# Representing Numbers to 120 FREEBIE

I absolutely love workstation activities that are easy to prep, easy for the kiddos to understand and do, are easily differentiated, and grow with the students as their skills develop. I’m pretty sure that’s what I’ve got for you tonight! This activity grew out of a planning meeting with my 1st-grade team. They wanted a workstation activity the students could use to practice a variety of number sense skills. Throughout the year, their kids learn to work with bigger and bigger numbers until they are working with and representing numbers to 120.

Here’s the little recording sheet I made for them. It prints two to a page, so it’s a great size for kiddos to glue in their math journal. Throw the recording sheets in a workstation with a set of number cards to 120, and you’re ready to go! ย It’s so easy to differentiate because you control what numbers the kiddos work with.

Since we ALL want to get in shape for the new year, I thought the workout theme was appropriate! ย Grab your freebie here.

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1. Anonymous says:

Perfect! Can’t wait to put it in next week’s math centers! Thank you!!

1. Donna Boucher says:

So glad it’s something you can use! ๐

2. Anonymous says:

I used it in math centers today and would just suggest using numbers 1-99. Numbers over 100 are hard to record using the 10s and 1s are. My students got a little confused as to where they should record the 100.

1. Donna Boucher says:

Thanks so much for that very helpful feedback! I can see where that would be confusing. Because we really want kiddos to work with numbers to 120, I changed the recording sheet slightly to accommodate hundreds. You might want to download the updated version!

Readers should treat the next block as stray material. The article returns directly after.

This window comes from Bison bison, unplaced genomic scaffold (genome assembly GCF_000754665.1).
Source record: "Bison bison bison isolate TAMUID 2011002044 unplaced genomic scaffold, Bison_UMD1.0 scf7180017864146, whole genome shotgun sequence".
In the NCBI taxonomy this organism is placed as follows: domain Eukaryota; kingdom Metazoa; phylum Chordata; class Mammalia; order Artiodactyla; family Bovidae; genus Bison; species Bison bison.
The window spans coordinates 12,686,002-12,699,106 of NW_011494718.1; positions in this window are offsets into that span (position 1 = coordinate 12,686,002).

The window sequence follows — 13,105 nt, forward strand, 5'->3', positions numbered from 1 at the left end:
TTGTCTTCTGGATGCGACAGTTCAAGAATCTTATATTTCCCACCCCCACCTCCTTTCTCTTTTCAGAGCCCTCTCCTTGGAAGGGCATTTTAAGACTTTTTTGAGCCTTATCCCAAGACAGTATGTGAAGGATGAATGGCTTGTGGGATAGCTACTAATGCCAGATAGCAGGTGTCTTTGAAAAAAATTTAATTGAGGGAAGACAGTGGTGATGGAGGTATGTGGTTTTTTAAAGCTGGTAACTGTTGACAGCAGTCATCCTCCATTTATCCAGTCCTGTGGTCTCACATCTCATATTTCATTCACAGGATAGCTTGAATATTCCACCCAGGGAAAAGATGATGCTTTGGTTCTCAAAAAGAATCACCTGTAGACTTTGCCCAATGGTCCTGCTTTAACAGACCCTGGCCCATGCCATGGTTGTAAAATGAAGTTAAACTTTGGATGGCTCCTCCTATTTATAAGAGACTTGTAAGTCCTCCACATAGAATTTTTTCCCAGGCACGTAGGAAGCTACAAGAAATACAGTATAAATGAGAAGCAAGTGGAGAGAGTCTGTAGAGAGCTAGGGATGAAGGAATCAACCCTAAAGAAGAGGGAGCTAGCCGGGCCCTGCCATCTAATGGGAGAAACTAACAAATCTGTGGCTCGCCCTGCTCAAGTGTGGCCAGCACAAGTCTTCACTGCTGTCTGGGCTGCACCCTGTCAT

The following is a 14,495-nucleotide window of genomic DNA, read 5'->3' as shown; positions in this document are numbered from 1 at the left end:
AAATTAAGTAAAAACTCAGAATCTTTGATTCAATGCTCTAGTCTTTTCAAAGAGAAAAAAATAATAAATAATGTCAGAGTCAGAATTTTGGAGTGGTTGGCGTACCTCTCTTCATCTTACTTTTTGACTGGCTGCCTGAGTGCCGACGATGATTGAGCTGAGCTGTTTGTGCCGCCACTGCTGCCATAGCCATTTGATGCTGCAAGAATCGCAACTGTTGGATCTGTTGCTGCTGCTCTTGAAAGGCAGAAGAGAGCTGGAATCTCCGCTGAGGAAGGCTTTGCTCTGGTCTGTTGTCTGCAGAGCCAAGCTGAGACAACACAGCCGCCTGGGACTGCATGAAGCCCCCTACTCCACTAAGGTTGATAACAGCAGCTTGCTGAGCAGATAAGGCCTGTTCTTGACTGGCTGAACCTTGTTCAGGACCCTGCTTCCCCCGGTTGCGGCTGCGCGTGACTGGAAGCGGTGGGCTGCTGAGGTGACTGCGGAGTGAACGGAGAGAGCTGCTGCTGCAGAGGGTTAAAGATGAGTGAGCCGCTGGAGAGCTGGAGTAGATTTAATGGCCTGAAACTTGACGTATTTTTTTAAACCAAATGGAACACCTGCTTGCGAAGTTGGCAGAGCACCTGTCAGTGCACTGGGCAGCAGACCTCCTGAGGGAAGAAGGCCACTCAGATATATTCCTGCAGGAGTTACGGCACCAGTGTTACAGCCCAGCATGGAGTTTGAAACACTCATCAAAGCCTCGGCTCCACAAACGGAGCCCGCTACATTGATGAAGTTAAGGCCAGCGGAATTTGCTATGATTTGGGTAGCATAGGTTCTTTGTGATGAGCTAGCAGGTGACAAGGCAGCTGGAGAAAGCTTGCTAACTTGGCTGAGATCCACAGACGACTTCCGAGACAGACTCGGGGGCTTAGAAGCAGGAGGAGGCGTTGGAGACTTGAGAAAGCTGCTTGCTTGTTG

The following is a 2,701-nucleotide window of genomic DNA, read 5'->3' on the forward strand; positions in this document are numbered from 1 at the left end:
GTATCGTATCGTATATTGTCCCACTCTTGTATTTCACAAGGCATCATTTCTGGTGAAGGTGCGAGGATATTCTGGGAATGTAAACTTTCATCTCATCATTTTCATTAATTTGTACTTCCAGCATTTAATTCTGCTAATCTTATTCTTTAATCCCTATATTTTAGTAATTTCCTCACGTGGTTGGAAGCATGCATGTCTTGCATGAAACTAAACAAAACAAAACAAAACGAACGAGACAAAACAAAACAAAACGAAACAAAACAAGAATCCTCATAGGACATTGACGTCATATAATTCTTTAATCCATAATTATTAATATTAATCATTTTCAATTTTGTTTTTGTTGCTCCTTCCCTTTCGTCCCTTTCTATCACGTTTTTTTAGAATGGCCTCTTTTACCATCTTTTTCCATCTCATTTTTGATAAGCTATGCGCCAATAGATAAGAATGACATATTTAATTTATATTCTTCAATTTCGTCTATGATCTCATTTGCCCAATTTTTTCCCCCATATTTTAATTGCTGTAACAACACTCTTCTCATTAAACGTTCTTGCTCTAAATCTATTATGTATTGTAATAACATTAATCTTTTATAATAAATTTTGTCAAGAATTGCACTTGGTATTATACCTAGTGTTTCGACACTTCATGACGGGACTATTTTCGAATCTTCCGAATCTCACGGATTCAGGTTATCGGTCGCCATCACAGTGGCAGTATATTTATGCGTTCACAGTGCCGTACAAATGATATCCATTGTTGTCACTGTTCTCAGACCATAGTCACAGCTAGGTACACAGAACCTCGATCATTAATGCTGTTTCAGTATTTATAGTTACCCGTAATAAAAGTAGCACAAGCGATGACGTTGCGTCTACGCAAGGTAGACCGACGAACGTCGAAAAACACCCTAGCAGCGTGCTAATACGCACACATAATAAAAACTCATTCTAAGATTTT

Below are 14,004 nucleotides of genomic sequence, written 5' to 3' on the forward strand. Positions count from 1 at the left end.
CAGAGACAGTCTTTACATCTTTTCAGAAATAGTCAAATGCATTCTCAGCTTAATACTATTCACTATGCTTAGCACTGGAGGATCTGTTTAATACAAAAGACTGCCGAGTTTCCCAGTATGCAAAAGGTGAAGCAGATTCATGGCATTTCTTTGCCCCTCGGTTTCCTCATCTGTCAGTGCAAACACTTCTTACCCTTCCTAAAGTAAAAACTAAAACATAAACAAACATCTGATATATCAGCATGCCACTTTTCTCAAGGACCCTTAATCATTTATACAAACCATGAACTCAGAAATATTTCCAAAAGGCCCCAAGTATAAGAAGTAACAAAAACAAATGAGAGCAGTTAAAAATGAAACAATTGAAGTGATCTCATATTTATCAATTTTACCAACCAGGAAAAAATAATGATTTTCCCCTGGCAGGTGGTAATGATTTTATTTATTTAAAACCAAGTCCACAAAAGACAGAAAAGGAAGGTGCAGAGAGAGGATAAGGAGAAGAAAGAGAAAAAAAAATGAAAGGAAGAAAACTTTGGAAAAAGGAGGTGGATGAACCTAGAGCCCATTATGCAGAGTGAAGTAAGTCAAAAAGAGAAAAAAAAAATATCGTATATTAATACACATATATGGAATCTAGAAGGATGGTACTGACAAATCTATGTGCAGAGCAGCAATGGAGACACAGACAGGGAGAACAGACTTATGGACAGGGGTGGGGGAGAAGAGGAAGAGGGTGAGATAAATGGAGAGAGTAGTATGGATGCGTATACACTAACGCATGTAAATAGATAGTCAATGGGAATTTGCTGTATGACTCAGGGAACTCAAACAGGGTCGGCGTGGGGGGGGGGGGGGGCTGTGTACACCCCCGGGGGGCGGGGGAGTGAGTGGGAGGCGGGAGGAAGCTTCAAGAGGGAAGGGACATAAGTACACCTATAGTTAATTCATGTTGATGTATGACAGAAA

3. First Grade Teacher from WI. says:

Thanks so much for the great ideas on this sheet. I know my first graders will love it! It is such a great way to get some movement into learning!!

1. Donna Boucher says:

I’m glad you think it will engage your students!! Happy New Year! ๐

1. Donna Boucher says:

Thanks, Tara! Maybe I was thinking of my New Year’s resolution. Ha ha.

4. Jan says:

Thanks for sharing this great activity. I know my Firsties will love it!

1. Donna Boucher says:

My pleasure, Jan!

5. Deb says:

Hi Donna! I introduced this activity to my math small group last week. They need some more work before I move it into a center, but they really like it. A couple kids have asked to do a page for homework. Thanks!

6. Mrs. Yazzie's Classroom News says:

I always love when I read a post about a math activity, and you introduce it by saying, “This activity grew out of a planning meeting with my (grade) team.” I know it’s gonna be a good one–practical, thorough, useful! Thanks for sharing.

7. Colleen says:

Love, love, love! After 5 years of being a Math Content Coach… I am excited to return to first grade as a classroom teacher! I will definitely use this in a math center!!! Thank you for all of the amazing posts, great freebies, and inspiring words of wisdom.

1. Donna Boucher says:

Congratulations on your move, Colleen! I know I’m going to love being back working more closely with kiddos, and I imagine you will, too.

8. Judy says:

Thank you so much for sharing this great freebie. It’s exactly what I needed for a daily practice – so easy to differentiate! Much appreciated!

1. Donna Boucher says:

My pleasure, Judy!! Glad you find it useful. ๐

9. Lisa says:

Thanks for this! You have such marvelous ideas and beautiful products.

10. BJH says:

Hi! What do you mean by the section that says 4 different combinations for your number?

1. Donna Boucher says:

So, for example, if the number is 20, that number can be composed as 10 10, 19 1, 15 5, 2 18, or many others. Hope that clears it up!